In my last post I wrote a bit about what kinds of information and communication technologies are needed by the poor. I have also written about the importance of tinkering and tinkerable technologies as a catalyst for innovation.
My previous experience has led me to believe that tinkerable technologies like Linksys WRT routers running open firmware like OpenWRT can play an important role in spurring the development and deployment of appropriate connectivity solutions in developing countries.
The Linksys WRT54G and its successors are remarkable in that they surprisingly rugged and difficult to “brick“. They can run on anything from 5 to 20 volts and have a surprising amount of processing power for a simple access point. People have adapted these routers to become, among other things, small PBXes, firewalls, and traffic shaping tools. With a little bit of effort these devices can be tuned to draw less power making them more suitable for use with solar power energy sources.
So for the last few years I have been quite taken with the idea of finding and re-purposing commodity information and communication technologies developed for wealthy, consumer markets and adapting them as appropriate communication infrastructure. Now, however, my point of view has changed somewhat, partly as a result of meeting David Rowe and in particular in conversations with him and others at the Village Telco workshop. David pointed out that wonderful as the Linksys routers are, we put up with numerous constraints e.g. limited memory space, limited interfaces, higher than desired power consumption, lack of surge protection on some interfaces, non-ruggedised housings, etc. where perhaps we don’t have to.
This took a little mental digestion on my part and, at the time, I was reluctant to give up the beloved Linksys. However as things turned out the workshop led us to look at other technologies such as the Ubiquiti Nanostation and even to the point of coming up with plans to design our own hardware, the Mesh Potato.
Until I met David, I would have said that designing and putting customised hardware into production was a beautiful idea but not very practical. Indeed, at first glance the OLPC appears to be a direct cautionary tale about the dangers of trying to do just that. However, David has already done it successfully on a small scale. He has designed and put into production an embedded Asterisk IP PBX. One of the things that is most interesting about his project is that, as a result of publishing the hardware design and schematics under an open license on the Internet, manufacturers in Shenzen found David, not the other way round!
I think we are at the confluence of a number of trends:
- the trend towards standardisation in manufacture and chip design;
- the increasing integration of functions into single chips;
- the move toward placing more and more hardware functionality in the ‘soft’ firmware of devices; and,
- the increasing commoditisation of design tools.
In addition, because Open Source firmware is becoming increasingly common and the community of developers is growing, this means that a lone developer such as David Rowe can develop a fully functional hardware PBX whereas in 1978 it would have taken 20 or more engineers.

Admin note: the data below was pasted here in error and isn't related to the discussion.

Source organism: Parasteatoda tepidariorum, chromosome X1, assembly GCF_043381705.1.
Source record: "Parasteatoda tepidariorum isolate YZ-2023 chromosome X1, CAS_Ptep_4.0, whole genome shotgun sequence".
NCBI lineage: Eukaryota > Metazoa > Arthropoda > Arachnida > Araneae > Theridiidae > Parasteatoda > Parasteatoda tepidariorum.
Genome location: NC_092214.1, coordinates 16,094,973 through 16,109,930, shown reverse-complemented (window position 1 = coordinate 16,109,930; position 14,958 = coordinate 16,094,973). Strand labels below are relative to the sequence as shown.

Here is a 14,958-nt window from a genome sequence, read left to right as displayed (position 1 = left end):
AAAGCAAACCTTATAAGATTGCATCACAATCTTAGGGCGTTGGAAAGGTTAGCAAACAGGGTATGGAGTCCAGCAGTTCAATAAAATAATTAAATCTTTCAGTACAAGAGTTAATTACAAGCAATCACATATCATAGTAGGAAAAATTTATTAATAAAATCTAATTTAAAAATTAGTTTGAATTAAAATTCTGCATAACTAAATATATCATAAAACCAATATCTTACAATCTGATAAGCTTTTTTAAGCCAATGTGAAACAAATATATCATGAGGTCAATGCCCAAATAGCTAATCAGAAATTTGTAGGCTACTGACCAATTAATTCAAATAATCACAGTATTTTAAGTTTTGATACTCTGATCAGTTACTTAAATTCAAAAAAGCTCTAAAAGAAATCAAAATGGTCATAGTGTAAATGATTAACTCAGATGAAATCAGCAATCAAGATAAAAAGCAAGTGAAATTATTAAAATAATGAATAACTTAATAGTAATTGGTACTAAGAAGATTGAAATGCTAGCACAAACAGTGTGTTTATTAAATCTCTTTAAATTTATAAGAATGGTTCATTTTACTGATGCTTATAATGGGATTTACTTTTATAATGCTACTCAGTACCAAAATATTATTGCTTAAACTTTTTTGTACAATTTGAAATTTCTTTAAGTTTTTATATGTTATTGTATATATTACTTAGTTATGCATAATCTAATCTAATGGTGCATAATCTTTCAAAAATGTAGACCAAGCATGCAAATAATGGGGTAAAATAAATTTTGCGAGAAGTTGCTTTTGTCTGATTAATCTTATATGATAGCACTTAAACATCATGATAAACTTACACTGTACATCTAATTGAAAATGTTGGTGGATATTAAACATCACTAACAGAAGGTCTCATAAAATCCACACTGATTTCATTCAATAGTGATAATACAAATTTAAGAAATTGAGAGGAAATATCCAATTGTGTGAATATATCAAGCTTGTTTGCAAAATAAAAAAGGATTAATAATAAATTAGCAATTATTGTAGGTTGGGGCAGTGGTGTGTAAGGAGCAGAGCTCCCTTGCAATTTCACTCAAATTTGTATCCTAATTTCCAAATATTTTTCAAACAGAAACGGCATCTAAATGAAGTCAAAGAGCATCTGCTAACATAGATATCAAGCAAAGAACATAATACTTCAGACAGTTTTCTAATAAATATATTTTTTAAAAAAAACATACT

I believe this means that it is conceivable for appropriate, useful communication hardware for poor communities to be designed and put into production on a small but sustainable scale by small groups of experts but not necessarily experts employed by Nokia, Intel, etc. I think this opens the potential for innovation of new technologies for markets not currently served by large corporations. Ideally, these innovations would then be picked up and improved upon by large corporations, a bit like what has happened with the OLPC.
With one significant difference. The OLPC chose to patent the new technology it developed and use the revenue gained from licensing those patents to fund further development. There is a case to be made for this strategy. However, it does not appear to have helped them make friends with the likes of Intel, Microsoft, and others. One cannot help but wonder whether a focus on core innovations needed in a developing country context and an Open Hardware approach might not have helped them partner more successfully.
“Pixel Qi is a fabless ASIC company that specializes in screens. The screen is just a big ASIC chip – we work closely with the large LCD factories. The trick – we use their standard processes and materials and can produce new screens with radical new performance in about a year. We are not a demo in a year, but rather we can get all the way to high volume mass production in a year.”
Pixel Qi are licensing OLPC’s patents. I wonder how many “Pixel Qi”s might exist if designs for that technology were published under an open license, open to contribution from universities and companies around the world interested in developing technology for the poor? I’d sure like to find out. Stand by for news of the Mesh Potato.